Backend (BE) - Languages depend on the stack, but C#, C++, .NET, PHP, Ruby as well as database and server tools and scripts.
Full Stack - Ones who claim they can do the lot - these are few and far between. Usually stronger at one than the other and traditionally are primarily from backend origins.
Anyway, this topic is about how to be a good frontend developer…
What do frontend developers do?
Day to day - building the interfaces of websites. From creating template structures and the skeleton for pages and modules (HTML), making them look sleek and user friendly (CSS), to making them work with interactions, animations and functionality (JS).
Frontend development work can be diverse and challenging, but from time to time there are always the arduous tasks which take patience.
Junior frontend developers will primarily be doing the grunt work, taking PSDs and making them into accessible, semantic static HTML. Whilst this is not technically difficult, it has to be mastered like anything else. Most developers who “say they can do HTML and CSS, it’s easy,” don’t do it properly.
Senior FE developers and architects; well these guys should be focusing mainly on architecture if in a large team; as a lone-wolf, a senior frontend developer is highly proficient and efficient in all areas, with a wealth of knowledge of frameworks (Angular, React, Knockout, Mustache etc.) and preprocessers (SASS, LESS), task runners (Grunt, Gulp) and most importantly…. can do the job without any of these tools - vanilla!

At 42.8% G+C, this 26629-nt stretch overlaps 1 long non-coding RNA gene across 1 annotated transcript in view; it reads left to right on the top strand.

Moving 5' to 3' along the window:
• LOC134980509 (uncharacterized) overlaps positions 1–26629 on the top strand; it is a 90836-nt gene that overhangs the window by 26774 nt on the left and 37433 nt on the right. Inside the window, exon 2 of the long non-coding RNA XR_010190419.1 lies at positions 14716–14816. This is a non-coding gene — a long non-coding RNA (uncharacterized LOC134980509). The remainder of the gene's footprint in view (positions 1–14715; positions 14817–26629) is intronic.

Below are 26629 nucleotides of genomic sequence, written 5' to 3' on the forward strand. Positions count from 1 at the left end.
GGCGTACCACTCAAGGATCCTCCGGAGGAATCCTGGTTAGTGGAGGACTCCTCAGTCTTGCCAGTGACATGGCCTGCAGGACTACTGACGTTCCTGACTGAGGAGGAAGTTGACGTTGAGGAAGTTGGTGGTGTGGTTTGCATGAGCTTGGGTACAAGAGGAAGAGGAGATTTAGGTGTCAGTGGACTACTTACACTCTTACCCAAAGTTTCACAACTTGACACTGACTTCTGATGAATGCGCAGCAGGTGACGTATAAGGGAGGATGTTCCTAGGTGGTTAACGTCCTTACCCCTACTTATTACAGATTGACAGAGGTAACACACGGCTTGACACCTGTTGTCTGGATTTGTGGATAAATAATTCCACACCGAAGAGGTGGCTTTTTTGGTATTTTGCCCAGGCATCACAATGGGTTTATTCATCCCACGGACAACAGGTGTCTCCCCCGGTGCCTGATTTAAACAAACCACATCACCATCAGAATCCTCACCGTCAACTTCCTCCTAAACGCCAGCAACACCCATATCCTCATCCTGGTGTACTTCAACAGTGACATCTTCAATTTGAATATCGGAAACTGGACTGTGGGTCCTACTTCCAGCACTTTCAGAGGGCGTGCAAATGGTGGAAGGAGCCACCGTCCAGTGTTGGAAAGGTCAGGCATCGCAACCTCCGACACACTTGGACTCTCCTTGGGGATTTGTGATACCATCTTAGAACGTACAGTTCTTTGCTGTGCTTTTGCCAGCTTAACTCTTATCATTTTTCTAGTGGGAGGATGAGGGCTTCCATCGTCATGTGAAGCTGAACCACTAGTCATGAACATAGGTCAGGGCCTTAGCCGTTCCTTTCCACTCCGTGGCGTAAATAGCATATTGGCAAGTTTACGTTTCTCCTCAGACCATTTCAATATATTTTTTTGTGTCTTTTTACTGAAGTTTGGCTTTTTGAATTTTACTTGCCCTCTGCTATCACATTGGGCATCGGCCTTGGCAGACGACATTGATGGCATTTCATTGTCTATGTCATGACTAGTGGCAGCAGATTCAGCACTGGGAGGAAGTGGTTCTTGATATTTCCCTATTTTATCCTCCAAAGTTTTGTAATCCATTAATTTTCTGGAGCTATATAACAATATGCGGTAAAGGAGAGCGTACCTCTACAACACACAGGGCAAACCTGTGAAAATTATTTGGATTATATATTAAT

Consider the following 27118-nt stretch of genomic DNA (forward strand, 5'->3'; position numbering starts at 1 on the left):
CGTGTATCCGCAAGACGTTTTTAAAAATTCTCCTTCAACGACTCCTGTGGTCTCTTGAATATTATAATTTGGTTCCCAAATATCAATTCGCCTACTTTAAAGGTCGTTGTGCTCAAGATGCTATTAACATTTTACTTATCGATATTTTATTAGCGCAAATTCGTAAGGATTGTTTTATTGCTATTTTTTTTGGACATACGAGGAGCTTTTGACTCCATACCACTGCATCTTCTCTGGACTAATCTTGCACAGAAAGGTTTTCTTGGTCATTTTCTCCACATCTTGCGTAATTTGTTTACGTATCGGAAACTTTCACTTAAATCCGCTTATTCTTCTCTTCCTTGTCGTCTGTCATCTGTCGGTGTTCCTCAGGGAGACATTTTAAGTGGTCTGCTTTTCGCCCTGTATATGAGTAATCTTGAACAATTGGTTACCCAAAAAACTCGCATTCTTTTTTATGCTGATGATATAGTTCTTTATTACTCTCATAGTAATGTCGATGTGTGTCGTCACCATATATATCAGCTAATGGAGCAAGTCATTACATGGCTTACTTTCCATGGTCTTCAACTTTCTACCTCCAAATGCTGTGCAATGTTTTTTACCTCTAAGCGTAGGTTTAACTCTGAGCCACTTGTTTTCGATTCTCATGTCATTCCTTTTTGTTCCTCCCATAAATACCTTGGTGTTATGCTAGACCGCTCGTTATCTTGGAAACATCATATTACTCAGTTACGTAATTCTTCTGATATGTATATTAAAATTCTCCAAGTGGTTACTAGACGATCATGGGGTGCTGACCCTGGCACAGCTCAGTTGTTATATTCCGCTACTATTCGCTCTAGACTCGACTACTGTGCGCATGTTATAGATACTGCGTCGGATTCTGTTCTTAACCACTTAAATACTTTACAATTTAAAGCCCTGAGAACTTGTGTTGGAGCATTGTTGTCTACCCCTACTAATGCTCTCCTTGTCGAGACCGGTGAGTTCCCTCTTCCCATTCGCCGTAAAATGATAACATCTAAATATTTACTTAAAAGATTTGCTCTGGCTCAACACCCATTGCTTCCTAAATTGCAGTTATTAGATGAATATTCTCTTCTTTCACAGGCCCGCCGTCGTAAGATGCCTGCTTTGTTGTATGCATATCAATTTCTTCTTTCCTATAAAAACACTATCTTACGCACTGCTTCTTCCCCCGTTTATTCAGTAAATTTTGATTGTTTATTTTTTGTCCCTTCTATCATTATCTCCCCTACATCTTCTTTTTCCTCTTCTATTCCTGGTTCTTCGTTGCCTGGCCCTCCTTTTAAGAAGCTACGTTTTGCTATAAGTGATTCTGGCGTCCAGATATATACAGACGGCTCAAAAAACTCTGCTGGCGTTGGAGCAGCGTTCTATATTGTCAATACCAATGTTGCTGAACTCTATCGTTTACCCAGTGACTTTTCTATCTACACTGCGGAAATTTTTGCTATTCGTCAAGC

How long does it take?
To progress through the ranks, it's safe to say it's a 4 or 5 year career. But depending on the individual, this can be accelerated but it's entirely up to you. Technical understanding gets you so far, but experience (which can only be gained over time) separates the best from the rest.
In order to evolve, one needs to have some personal and professional traits which facilitate growth and development:
1. The ability to be an independent learner
It’s all well and good “going on a course” which teaches something technical, but you’ve got to have the appetite to learn. Without that, those who do have this appetite will surpass you. It takes time, persistence, trial and error before you’ll hit significant progression milestones. You'll need to put the hours in.
2. A good eye for aesthetics
Your backend buddies won’t have great strength in this, and they probably will never be able to acquire it, their strengths lie elsewhere - cherish this creative stronghold. You don’t have to be a full-on designer, but a creative mindset is greatly advantageous.
3. Be a problem solver
You won’t ever know everything, or be able to remember everything, even if you’ve done it before. Arrogant developers claim they know everything. In fact, you will frequently need to research, investigate, solve and try, try, try again. Be thorough and persistent.
Actually this is needed for any development role, and a lot of other professions. In order to advance and deliver, being able to repel distraction and focus in fast paced environments is key. Developers are notoriously introvert, however the ones in the frontend domain seem less so (stereotype).
I’ve had more than my fair share of exposure to developers of severely varied skill levels and attitudes, there are ones who excel and ones who fall by the wayside; plenty of run-of-the-mill developers about on the open market too.
How do I become a FE developer?
If you like the sound of all of the above, then there are many avenues for entering the industry as a frontend developer. The best way to become a master of this craft is to join a large company, or a growing company, where training and opportunity is at the forefront of the culture. No one will hold your hand, you have to persist, but being surrounded by other individuals who are advocates of consistency, standards, efficiency and quality is the most important aspect.
There are courses, TreeHouse, Code Academy etc., however nothing beats practical experience. Companies are not schools, be prepared to take a lower starting salary than the infamous "market rate" or even an apprenticeship. Once you can prove yourself, you have better options in this regard.
NB. Keep an eye here ;-) Jobs at Codehouse